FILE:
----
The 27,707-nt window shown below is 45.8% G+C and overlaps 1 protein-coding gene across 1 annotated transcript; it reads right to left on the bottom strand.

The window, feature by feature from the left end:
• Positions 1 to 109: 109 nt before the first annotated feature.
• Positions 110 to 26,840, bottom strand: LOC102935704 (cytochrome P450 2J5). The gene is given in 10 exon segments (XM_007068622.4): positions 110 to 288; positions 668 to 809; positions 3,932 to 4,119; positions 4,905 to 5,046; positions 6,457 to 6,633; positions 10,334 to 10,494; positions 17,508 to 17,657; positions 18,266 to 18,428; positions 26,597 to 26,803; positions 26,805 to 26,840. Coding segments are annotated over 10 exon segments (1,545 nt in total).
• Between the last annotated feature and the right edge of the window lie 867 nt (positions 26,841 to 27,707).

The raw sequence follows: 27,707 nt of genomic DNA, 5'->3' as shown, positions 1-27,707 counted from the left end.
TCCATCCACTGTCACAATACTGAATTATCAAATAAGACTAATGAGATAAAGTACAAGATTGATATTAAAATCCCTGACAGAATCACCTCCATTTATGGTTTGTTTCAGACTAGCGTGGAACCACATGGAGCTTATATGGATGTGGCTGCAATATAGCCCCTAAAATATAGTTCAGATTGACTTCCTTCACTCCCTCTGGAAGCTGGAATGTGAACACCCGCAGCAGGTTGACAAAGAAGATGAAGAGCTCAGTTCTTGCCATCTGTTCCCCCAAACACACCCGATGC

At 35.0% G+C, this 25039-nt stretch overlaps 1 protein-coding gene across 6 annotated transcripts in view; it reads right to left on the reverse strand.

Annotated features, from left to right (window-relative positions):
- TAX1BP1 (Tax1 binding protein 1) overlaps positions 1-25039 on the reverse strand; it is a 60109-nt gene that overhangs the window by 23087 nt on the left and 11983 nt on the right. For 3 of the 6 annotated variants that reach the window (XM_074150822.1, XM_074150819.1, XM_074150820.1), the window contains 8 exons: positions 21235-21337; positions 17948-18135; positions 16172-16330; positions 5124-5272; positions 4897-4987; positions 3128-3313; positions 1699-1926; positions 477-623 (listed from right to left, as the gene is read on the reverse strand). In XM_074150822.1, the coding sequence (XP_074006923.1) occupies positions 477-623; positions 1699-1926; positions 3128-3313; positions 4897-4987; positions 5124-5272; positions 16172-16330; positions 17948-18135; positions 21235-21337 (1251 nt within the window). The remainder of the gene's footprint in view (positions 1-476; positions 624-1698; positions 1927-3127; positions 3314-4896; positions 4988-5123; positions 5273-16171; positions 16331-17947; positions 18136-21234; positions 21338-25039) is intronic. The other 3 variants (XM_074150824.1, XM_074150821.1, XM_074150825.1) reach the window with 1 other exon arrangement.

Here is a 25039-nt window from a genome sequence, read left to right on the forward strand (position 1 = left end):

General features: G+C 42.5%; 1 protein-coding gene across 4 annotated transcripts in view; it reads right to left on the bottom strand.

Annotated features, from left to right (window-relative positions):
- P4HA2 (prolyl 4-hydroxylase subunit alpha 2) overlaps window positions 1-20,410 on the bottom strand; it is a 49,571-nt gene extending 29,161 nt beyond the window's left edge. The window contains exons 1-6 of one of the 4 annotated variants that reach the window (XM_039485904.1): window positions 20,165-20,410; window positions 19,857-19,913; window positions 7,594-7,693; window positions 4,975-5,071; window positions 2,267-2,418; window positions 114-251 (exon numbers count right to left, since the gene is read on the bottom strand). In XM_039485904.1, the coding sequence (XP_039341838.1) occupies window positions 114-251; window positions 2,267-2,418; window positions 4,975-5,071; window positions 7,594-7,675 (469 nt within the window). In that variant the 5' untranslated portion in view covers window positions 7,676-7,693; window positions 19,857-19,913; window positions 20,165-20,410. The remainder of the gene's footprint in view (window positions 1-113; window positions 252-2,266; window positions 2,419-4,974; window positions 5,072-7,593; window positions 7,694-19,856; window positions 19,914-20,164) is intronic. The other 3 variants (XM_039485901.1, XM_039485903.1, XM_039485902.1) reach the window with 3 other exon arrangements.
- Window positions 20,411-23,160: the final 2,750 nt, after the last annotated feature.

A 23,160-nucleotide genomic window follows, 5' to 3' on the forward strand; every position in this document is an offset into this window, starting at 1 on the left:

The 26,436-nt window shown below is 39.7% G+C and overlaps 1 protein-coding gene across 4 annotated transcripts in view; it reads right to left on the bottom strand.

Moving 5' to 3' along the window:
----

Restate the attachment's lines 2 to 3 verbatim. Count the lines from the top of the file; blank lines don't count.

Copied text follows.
The window, feature by feature from the left end:
• Positions 1 to 109: 109 nt before the first annotated feature.